PHUKET: Some 28 people, including a number of anti-government protesters, were wounded yesterday afternoon when two grenades were thrown at a rally site at Victory Monument.
Seven victims sustained serious injuries and were receiving treatment at four hospitals. One of the wounded is a female Post Today reporter, Sitthinee Huangnark.
Witnesses said the first grenade was thrown near a bus stop near the rally stage, which is located in front of Rajvithi Hospital.
After the first grenade went off at around 1.30pm, a group of protesters and rally guards chased a man suspected of throwing it. The suspect fired three shots in the air to scare away those chasing him, before lobbing another grenade down from a pedestrian flyover, injuring a second group of victims.
The suspect continued to flee on the pedestrian flyover, running into Rajvithi Soi 14. The man fired another shot at one of his pursuers, wounding him in the stomach, before running further into the soi and jumping on a waiting motorcycle, on which he fled.
Police later inspected the scene and identified two grenade pins as belonging to Russian-made RGD-5 grenades – the same type used in the attack on Friday on protesters at Banthad Thong Road. At least 36 people were wounded in that attack, and one died of his injuries early on Saturday.
Former Democrat MP Thaworn Senneam, a core leader of the People’s Democratic Reform Committee, which is staging the Shutdown campaign, said the attack was meant to harm him. Thaworn is supervising the Victory Monument stage. He said feedback from PDRC guards was that there were probably six men who took part in the latest attack.
Army commander General Prayuth Chan-ocha deplored the attack, deputy Army spokesman Colonel Winthai Suvaree said yesterday, adding that the Army chief had ordered the military to adjust security plans with the government’s Centre for the Administration of Peace and Order (CAPO).
The areas of adjustment include the location of road checkpoints and a request for police to hasten investigations into previous attacks, especially in gathering information on who was behind the attacks on protesters.
In an earlier attack on the PDRC’s Lat Phrao rally site at 11.20pm on Saturday, shots were fired at a
gate, seriously wounding a 53-year-old guard, the Erawan Emergency Medical Services Centre said.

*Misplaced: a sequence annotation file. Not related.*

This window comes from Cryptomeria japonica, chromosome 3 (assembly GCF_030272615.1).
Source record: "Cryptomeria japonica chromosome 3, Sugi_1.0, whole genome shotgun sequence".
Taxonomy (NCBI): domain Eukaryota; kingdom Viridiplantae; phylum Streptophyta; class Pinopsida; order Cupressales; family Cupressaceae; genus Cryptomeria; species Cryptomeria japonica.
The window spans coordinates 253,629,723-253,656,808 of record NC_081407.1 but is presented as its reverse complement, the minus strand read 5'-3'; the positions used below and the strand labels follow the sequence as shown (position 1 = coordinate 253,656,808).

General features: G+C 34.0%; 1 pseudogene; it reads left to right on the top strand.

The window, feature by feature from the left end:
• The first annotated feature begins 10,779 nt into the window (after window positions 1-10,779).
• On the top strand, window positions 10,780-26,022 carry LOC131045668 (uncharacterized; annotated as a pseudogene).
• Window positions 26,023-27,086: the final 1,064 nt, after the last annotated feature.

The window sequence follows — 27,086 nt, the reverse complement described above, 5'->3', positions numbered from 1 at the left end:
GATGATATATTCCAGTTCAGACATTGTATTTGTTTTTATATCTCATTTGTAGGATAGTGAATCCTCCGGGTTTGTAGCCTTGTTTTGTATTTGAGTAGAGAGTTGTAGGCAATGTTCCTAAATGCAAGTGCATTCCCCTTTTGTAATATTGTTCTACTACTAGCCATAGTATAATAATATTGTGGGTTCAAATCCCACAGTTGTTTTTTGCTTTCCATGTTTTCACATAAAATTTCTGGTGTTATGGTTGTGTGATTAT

Yesterday’s grenade attacks at Victory Monument prompted heightened security at all seven rally sites, especially the main venue at Pathumwan intersection.
PDRC core leader Satit Wongnongtaey said the additional measures include inspections of all protesters’ baggage, an expansion of security rings around all rally sites, and more patrol teams around them.
Satit said joint operations between PDRC guards and police at road checkpoints seemed useless to him, as no ordinary vehicles going in or travelling near protest sites had been searched. Instead, only ambulances had been searched by police, he said.
PDRC leader Suthep Thaugsuban led a march yesterday from the Lat Phrao rally site to nearby areas and return without incident.
PDRC spokesman Akanat Promphan said that daily marches by protesters would continue unabated, but the government and the police had failed to bringing those responsible for the attacks to justice. They had only put blame on the protest leaders. He said the anti-government movement and protesters would gain nothing from carrying out such attacks.
Surapong, who is also caretaker Deputy PM and Foreign Minister, said police could not gain access to the scene shortly after the attack because the PDRC leaders did not let them enter.
“There was an attempt to prevent police from getting inside to control the situation and collect evidence, which suggests that an ill-intentioned group wanted to create a situation whereby the government would be blamed [for the attack]. The attack was not aimed at protest leaders as [first] claimed,’ he said.
Deputy Bangkok Police Chief Pol Maj-General Adul Narongsak said ini?tial investigations found that the area where the BB guns were found was far from the scene of the bomb blast. Shortly after the attack, PDRC guards refused to allow police entry to the scene, which hampered the investiga?tion. A number of military personnel were the first to be allowed access. Police were allowed entry later.
Adul said it was unlikely the grenade was thrown from a building nearby, as there were many obstacles in the way. And CCTV footage did not show any object being thrown into the area just before the blast occurred.
Adul said the footage showed a sus?pect in a white cap quickly take cover behind a telephone-exchange box just before the deadly explosion. After the blast, another man got out of a pick-up and ran straight to the man with the white cap. The two quickly collected some objects near the blast site with?out paying attention to the injured peo?ple. The footage, he said, had led police to believe that the suspects mingled with protesters before the blast.
“We can confirm that people responsible for the attack were among the protesters as the footage captured both their images and voices,’ he said.
Meanwhile, the National Human Rights Commission issued a statement condemning those responsible for the attack on Friday and called on all sides to refrain from using violence and to urgently hold talks to end the crisis.
STR security chief Nasser Yeema led network supporters to Government House to ask the police to maintain only two companies from Samut Sakhon and Suphan Buri inside the compound.
The protesters on Friday laid siege to the Kurusapa printing house, where ballot papers are printed. Election officials found that some ballot papers had been destroyed.
The EC has yet to check the extent of the damage because the protesters declared that no official was to go inside the printing house. They also put glue in the building’s locks, Puchong said.
— Phuket Gazette Editors
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